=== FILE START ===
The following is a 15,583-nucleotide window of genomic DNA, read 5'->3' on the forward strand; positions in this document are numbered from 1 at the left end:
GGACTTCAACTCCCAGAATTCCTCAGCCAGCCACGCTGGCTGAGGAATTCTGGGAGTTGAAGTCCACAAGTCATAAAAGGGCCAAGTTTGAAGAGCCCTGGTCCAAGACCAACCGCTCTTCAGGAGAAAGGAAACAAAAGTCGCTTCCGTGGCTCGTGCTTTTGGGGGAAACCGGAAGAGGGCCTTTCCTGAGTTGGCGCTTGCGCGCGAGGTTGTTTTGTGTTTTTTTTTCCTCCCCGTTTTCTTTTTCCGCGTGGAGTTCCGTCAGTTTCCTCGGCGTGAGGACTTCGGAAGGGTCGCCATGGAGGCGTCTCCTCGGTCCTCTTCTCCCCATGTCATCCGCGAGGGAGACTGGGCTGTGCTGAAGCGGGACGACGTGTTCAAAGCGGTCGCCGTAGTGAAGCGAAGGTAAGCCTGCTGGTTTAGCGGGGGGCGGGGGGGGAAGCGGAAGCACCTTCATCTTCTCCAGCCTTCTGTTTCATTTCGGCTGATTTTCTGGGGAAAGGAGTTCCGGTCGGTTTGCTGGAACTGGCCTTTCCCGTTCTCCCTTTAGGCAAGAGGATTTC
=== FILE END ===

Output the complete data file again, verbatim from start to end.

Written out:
The following is a 15,583-nucleotide window of genomic DNA, read 5'->3' on the forward strand; positions in this document are numbered from 1 at the left end:
GGACTTCAACTCCCAGAATTCCTCAGCCAGCCACGCTGGCTGAGGAATTCTGGGAGTTGAAGTCCACAAGTCATAAAAGGGCCAAGTTTGAAGAGCCCTGGTCCAAGACCAACCGCTCTTCAGGAGAAAGGAAACAAAAGTCGCTTCCGTGGCTCGTGCTTTTGGGGGAAACCGGAAGAGGGCCTTTCCTGAGTTGGCGCTTGCGCGCGAGGTTGTTTTGTGTTTTTTTTTCCTCCCCGTTTTCTTTTTCCGCGTGGAGTTCCGTCAGTTTCCTCGGCGTGAGGACTTCGGAAGGGTCGCCATGGAGGCGTCTCCTCGGTCCTCTTCTCCCCATGTCATCCGCGAGGGAGACTGGGCTGTGCTGAAGCGGGACGACGTGTTCAAAGCGGTCGCCGTAGTGAAGCGAAGGTAAGCCTGCTGGTTTAGCGGGGGGCGGGGGGGGAAGCGGAAGCACCTTCATCTTCTCCAGCCTTCTGTTTCATTTCGGCTGATTTTCTGGGGAAAGGAGTTCCGGTCGGTTTGCTGGAACTGGCCTTTCCCGTTCTCCCTTTAGGCAAGAGGATTTC